For, On India’s Nobel Laureate

Why should India know Kailash Satyarthi? We have cleavage debates to worry about
Plus, Mark Zukerberg inspires India’s headline writers.
We’ve had a few Nobel winners. Tagore, CV Raman, Mother Teresa (like all people from Calcutta, she was European, so it counts), Amartya Sen. We’ve never had one where the country went, “Um, who?”

And there is very good reason for that. We are busy. Busy busy with important things. There are people upset with cleavage photography. There are debates to be had whether involuntary cleavage photos pointing out said locale or voluntary cleavage film promotion photos linking cleavage to unrelated film release by star PR is apt. Abishek Bachchan is telling us to play football, sitting chief ministers are going to jail for having servants on standby with Horlicks (which I think is a noble profession, as standing professions go), people are having to write witty comments on an online store’s big sale day goof-up (a very urgent need), there’s the actress Preity Zinta telling people to stand up when patriotic songs are played or risk eviction. Where is our time to focus on Kailash Satyarthi, our latest Nobel winner, telling us children should be in school instead of washing cars and twirling in circuses?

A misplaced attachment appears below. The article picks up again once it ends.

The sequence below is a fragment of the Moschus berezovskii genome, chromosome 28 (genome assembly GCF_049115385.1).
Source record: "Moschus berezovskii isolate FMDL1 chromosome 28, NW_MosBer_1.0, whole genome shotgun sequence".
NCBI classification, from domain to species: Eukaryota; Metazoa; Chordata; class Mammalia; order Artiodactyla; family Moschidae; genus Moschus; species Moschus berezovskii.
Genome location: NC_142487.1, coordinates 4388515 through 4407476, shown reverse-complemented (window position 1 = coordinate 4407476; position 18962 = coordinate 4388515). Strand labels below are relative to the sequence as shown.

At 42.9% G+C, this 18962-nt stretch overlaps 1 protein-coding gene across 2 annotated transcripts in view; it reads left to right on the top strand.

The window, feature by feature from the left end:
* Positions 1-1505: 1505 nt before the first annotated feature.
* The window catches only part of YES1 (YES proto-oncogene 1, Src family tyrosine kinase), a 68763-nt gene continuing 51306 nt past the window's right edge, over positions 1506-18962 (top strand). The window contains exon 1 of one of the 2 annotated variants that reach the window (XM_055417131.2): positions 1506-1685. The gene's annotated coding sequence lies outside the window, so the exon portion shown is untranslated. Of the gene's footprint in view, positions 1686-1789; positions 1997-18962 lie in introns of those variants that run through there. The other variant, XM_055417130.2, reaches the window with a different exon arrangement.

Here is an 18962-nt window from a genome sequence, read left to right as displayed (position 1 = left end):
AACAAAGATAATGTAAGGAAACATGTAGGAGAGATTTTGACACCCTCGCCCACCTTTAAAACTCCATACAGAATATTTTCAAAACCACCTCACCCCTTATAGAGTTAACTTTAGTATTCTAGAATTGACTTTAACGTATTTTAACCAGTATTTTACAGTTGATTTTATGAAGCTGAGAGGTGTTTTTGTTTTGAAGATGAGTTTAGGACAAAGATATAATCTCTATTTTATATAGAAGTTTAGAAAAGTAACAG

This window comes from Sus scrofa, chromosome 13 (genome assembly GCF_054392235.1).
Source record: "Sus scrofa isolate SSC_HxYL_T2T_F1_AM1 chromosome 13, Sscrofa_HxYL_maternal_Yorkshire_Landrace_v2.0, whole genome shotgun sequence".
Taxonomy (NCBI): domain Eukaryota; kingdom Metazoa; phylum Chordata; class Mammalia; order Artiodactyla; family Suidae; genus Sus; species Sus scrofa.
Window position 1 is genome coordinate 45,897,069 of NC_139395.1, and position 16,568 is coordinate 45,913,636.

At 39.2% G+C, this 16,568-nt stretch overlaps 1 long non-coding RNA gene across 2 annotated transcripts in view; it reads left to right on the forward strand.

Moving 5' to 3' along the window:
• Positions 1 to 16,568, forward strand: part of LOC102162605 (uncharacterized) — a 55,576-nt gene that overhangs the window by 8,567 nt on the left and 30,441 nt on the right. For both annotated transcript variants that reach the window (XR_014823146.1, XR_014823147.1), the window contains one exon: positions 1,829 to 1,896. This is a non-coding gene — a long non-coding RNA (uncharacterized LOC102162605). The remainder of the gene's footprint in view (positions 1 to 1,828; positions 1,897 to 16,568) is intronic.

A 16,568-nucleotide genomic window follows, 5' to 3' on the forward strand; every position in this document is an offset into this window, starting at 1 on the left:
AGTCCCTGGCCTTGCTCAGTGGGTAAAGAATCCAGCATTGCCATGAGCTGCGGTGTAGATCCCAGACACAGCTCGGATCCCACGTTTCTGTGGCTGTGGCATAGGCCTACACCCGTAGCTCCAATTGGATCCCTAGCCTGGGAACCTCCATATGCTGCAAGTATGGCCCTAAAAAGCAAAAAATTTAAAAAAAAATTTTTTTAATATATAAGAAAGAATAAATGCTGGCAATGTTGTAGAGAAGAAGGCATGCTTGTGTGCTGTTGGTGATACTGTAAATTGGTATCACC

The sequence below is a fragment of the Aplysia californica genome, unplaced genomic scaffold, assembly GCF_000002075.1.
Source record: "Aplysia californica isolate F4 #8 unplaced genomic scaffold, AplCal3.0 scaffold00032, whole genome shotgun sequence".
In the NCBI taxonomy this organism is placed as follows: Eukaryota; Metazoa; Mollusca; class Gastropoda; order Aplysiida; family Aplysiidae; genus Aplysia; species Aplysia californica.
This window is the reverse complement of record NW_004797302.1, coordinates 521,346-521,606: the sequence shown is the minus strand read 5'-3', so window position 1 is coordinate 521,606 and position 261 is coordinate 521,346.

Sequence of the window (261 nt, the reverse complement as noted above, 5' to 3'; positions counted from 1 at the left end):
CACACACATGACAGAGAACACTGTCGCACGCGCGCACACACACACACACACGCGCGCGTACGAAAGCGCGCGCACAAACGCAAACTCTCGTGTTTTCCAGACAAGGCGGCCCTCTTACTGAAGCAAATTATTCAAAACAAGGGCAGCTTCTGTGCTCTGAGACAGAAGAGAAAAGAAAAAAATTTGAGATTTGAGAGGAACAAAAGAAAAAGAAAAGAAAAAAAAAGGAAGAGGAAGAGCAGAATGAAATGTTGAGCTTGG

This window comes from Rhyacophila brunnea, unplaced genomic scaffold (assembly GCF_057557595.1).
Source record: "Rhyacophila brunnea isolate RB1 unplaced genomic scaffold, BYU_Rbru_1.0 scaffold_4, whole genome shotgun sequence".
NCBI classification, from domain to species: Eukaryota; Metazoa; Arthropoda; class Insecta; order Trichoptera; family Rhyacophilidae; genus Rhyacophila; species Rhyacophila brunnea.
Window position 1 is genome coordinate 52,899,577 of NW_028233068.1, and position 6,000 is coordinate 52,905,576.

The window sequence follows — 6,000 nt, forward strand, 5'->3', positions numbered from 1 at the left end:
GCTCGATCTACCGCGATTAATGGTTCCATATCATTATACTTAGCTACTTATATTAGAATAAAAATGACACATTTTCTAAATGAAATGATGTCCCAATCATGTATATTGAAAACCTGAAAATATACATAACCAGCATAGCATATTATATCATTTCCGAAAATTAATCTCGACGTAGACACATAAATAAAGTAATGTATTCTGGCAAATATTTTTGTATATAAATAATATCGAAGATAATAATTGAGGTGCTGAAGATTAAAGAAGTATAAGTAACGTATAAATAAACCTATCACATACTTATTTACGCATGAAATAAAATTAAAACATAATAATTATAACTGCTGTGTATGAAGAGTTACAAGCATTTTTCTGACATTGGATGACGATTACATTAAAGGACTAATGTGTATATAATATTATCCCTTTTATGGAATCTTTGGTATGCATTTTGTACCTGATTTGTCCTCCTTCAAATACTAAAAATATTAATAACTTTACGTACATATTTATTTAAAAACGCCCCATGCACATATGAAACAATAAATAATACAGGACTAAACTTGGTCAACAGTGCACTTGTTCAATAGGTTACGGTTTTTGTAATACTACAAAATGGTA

There just isn’t the time.

Swedish people have time to notice these things. It’s cold over there. They are at home, snowing outside, looking at Indian kids at traffic signals or running around with empty plastic bottles, thinking why are those children not in a school and instead delivering Kellogg’s and Bisleri to rich people? Shouldn’t kids not have to be roaming streets half-naked? Who is helping them? That Kailash guy. Why didn’t anyone locally notice? Let’s get him over here and give him a double espresso and a medal.

Look, we did notice, ok. We aren’t caught up in our upper middle class cocoons. Absolutely not. In fact, many Indians have seen Slumdog Millionaire, some of them even twice. About 45% of our elite know that Dharavi is not a Maharshtrian house wife.

Some have even lowered their power windows and shared a Kurkure packet with said underprivileged child. People donate regularly to charities like Pratham, Doosra, Andha (blind), Bhook (Hunger), Akanksha and Anokhi, even if some of these are women’s clothing stores.

We would absolutely like to help him organise a fundraiser for the cause. It is not like urban India cannot understand this problem. Every summer, when wealthy parents can’t find things for their kids to do, apart from play on their I-Pad as they search maddeningly for speech and drama classes, Shaimak Davar dance classes, foreign language classes, swimming classes, they totally understand what its like for a child to be loitering without a goal.
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